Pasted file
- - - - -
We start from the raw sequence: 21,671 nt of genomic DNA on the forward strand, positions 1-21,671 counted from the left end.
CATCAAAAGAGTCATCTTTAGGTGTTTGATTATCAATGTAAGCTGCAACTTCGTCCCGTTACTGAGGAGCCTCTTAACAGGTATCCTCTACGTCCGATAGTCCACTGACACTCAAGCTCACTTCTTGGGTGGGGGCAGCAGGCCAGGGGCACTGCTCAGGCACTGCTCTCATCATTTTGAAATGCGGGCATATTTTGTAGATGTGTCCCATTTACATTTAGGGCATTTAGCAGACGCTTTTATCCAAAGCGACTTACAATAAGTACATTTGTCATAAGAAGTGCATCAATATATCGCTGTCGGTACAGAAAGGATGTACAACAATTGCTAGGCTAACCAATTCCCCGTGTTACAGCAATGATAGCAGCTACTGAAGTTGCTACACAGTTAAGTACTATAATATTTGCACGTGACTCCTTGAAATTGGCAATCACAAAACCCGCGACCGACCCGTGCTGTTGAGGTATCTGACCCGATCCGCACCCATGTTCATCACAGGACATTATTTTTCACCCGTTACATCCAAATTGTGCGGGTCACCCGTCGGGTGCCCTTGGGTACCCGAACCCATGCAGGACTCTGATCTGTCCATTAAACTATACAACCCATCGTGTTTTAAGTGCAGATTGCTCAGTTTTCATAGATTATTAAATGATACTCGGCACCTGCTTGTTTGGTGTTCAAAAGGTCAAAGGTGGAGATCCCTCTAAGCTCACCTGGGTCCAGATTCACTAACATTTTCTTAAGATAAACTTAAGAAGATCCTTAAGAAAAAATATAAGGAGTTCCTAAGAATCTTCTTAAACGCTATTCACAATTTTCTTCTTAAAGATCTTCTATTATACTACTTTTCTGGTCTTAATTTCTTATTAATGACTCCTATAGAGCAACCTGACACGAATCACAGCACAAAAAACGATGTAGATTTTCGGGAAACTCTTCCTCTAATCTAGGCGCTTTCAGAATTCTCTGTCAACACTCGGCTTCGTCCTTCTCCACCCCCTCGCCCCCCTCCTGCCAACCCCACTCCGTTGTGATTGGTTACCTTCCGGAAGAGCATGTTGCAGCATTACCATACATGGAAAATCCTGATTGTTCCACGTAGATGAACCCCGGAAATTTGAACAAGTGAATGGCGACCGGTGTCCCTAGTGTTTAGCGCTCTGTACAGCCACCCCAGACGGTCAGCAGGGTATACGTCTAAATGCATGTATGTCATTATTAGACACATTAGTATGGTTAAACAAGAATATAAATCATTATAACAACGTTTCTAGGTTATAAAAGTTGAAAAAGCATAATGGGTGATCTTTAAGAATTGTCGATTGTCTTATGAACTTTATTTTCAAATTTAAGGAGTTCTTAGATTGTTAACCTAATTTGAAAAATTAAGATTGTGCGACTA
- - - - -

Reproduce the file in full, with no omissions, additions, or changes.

We start from the raw sequence: 21,671 nt of genomic DNA on the forward strand, positions 1-21,671 counted from the left end.
CATCAAAAGAGTCATCTTTAGGTGTTTGATTATCAATGTAAGCTGCAACTTCGTCCCGTTACTGAGGAGCCTCTTAACAGGTATCCTCTACGTCCGATAGTCCACTGACACTCAAGCTCACTTCTTGGGTGGGGGCAGCAGGCCAGGGGCACTGCTCAGGCACTGCTCTCATCATTTTGAAATGCGGGCATATTTTGTAGATGTGTCCCATTTACATTTAGGGCATTTAGCAGACGCTTTTATCCAAAGCGACTTACAATAAGTACATTTGTCATAAGAAGTGCATCAATATATCGCTGTCGGTACAGAAAGGATGTACAACAATTGCTAGGCTAACCAATTCCCCGTGTTACAGCAATGATAGCAGCTACTGAAGTTGCTACACAGTTAAGTACTATAATATTTGCACGTGACTCCTTGAAATTGGCAATCACAAAACCCGCGACCGACCCGTGCTGTTGAGGTATCTGACCCGATCCGCACCCATGTTCATCACAGGACATTATTTTTCACCCGTTACATCCAAATTGTGCGGGTCACCCGTCGGGTGCCCTTGGGTACCCGAACCCATGCAGGACTCTGATCTGTCCATTAAACTATACAACCCATCGTGTTTTAAGTGCAGATTGCTCAGTTTTCATAGATTATTAAATGATACTCGGCACCTGCTTGTTTGGTGTTCAAAAGGTCAAAGGTGGAGATCCCTCTAAGCTCACCTGGGTCCAGATTCACTAACATTTTCTTAAGATAAACTTAAGAAGATCCTTAAGAAAAAATATAAGGAGTTCCTAAGAATCTTCTTAAACGCTATTCACAATTTTCTTCTTAAAGATCTTCTATTATACTACTTTTCTGGTCTTAATTTCTTATTAATGACTCCTATAGAGCAACCTGACACGAATCACAGCACAAAAAACGATGTAGATTTTCGGGAAACTCTTCCTCTAATCTAGGCGCTTTCAGAATTCTCTGTCAACACTCGGCTTCGTCCTTCTCCACCCCCTCGCCCCCCTCCTGCCAACCCCACTCCGTTGTGATTGGTTACCTTCCGGAAGAGCATGTTGCAGCATTACCATACATGGAAAATCCTGATTGTTCCACGTAGATGAACCCCGGAAATTTGAACAAGTGAATGGCGACCGGTGTCCCTAGTGTTTAGCGCTCTGTACAGCCACCCCAGACGGTCAGCAGGGTATACGTCTAAATGCATGTATGTCATTATTAGACACATTAGTATGGTTAAACAAGAATATAAATCATTATAACAACGTTTCTAGGTTATAAAAGTTGAAAAAGCATAATGGGTGATCTTTAAGAATTGTCGATTGTCTTATGAACTTTATTTTCAAATTTAAGGAGTTCTTAGATTGTTAACCTAATTTGAAAAATTAAGATTGTGCGACTA